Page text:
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Showing items 1 through 9 of 7.
  1. Library Resource
    Reports & Research
    December, 2017
    Global

    Recognition and respect for tenure rights has long been recognized as an important concern for development, conservation, and natural resource governance. This paper discusses why secure tenure rights for local communities, indigenous peoples and women are central to good natural resource governance and important for livelihoods and human rights, as recognized in multiple international conventions. The paper reviews both challenges and opportunities for securing rights in practice and highlights successful cases of tenure reform.

  2. Library Resource
    Policy Papers & Briefs
    December, 2007
    Indonesia

    The brief describes development planning consultations, locally known as musrenbang, conducted in stages through different levels of governance: village, sub-district and district. The brief then documents lessons from experience catalyzing collective action among local community goups (in particular women’s groups) to engage in this development process and to help articulate the women’s aspirations in such a way that they could be heard by district decision makers.

  3. Library Resource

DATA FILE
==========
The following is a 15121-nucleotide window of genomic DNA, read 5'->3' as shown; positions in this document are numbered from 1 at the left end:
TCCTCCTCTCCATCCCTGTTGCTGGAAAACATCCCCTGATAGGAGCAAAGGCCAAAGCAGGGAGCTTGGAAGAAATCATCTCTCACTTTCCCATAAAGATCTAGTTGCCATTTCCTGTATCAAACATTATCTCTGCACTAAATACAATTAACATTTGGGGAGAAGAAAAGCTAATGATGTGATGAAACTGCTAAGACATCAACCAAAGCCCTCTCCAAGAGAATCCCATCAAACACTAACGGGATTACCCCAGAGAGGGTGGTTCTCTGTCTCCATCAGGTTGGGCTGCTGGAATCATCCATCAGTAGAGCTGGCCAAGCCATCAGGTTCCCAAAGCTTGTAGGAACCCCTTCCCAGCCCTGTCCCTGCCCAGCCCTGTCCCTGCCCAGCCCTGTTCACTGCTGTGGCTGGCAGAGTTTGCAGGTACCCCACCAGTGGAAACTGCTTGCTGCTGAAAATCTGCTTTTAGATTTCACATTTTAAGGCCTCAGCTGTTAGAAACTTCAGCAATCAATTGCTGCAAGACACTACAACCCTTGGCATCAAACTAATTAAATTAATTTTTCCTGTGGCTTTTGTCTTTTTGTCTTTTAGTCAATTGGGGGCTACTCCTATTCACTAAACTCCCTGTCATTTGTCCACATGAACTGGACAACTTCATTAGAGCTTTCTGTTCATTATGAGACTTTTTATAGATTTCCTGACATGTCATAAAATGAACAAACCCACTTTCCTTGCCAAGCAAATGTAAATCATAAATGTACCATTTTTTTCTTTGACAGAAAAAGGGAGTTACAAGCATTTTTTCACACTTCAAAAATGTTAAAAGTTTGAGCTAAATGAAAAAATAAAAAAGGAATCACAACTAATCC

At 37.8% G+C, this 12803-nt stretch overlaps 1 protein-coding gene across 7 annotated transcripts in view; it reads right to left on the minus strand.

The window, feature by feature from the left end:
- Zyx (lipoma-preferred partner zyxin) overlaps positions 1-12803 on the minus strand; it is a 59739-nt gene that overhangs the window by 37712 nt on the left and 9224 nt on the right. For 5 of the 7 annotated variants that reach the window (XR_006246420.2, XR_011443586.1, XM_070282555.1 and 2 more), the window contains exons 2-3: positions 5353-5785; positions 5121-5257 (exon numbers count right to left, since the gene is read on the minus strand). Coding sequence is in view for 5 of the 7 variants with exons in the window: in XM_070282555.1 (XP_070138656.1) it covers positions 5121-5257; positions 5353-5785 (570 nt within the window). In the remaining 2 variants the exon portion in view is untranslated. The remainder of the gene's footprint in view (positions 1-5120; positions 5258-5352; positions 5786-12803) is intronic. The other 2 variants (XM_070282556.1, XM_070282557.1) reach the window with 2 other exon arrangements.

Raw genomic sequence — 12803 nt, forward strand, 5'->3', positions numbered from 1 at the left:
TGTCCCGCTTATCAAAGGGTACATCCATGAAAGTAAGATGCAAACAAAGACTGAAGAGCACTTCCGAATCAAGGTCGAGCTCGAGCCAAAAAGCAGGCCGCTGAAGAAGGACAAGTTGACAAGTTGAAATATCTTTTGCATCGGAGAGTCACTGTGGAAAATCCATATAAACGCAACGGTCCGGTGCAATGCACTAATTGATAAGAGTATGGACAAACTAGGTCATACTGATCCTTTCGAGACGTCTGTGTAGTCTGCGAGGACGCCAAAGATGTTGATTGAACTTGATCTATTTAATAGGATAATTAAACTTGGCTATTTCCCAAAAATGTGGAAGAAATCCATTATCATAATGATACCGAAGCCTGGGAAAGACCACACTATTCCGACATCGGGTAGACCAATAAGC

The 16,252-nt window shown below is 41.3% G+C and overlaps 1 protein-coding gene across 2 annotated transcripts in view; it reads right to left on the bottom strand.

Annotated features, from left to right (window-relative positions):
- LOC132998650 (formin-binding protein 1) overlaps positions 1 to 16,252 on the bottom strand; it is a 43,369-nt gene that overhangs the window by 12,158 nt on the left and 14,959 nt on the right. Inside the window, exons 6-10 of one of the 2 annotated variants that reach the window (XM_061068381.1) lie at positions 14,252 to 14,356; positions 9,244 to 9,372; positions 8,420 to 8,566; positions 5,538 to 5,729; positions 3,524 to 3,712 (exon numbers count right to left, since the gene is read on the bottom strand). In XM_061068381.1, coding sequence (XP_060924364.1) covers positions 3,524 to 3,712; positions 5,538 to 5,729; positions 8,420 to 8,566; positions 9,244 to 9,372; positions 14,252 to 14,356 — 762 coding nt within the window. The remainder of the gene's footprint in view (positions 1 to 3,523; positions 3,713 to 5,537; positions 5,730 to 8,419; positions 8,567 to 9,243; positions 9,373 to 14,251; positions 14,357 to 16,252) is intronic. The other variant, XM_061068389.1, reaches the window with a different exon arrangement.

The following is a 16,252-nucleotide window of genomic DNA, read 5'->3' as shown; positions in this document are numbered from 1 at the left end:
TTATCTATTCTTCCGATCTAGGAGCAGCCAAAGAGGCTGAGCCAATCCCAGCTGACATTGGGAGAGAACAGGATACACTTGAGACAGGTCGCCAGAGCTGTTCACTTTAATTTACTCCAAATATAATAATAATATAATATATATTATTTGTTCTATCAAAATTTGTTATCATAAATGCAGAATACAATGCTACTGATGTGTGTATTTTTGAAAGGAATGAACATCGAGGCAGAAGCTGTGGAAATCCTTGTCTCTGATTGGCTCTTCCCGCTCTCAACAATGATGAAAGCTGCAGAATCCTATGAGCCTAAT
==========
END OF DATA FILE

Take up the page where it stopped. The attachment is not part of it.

Journal Articles & Books
    December, 2000
    Cameroon

    A sample survey of 648 households was conducted in 54 villages in the humid forest zone of Cameroon to understand the effect of the economic crisis (dating from 1986) and the 1994 currency devaluation on the practices of small farmers, and the effect of these practices on forest cover change. Four hypotheses were tested concerning: the balance between plantation crop and food crop production; the degree of market-orientation of food crop production; the gender division of labour; and the degree of dependence on non-timber forest products (NTFPs).

  4. Library Resource
    Policy Papers & Briefs
    December, 2007
    Indonesia

    The brief illustrates two communities’ efforts through collective action to secure property rights over their land. As conflict over natural resources and the need for sufficient farm land continue to increase, both men’s and women’s groups tried to negotiate their rights to manage natural resources to maintain their livelihoods. The groups also tried various governmental schemes and other approaches to secure their rights over land.

  5. Library Resource
    Policy Papers & Briefs
    December, 2007
    Indonesia

    The brief describes development planning consultations, locally known as musrenbang, conducted in stages through different levels of governance: village, sub-district and district. The brief then documents lessons from experience catalyzing collective action among local community goups (in particular women’s groups) to engage in this development process and to help articulate the women’s aspirations in such a way that they could be heard by district decision makers.

  6. Library Resource
    Policy Papers & Briefs
    May, 2016
    Global

    Gender issues are relegated to the periphery in current debates and approaches concerning the sustainable governance of oil palm in Indonesia. However, ongoing research by the Center for International Forestry Research (CIFOR) points to the critical roles that women play as workers, smallholders and members of affected local communities. Gender inequities follow as oil palm expansion displaces local women from land on which they cultivate food crops.

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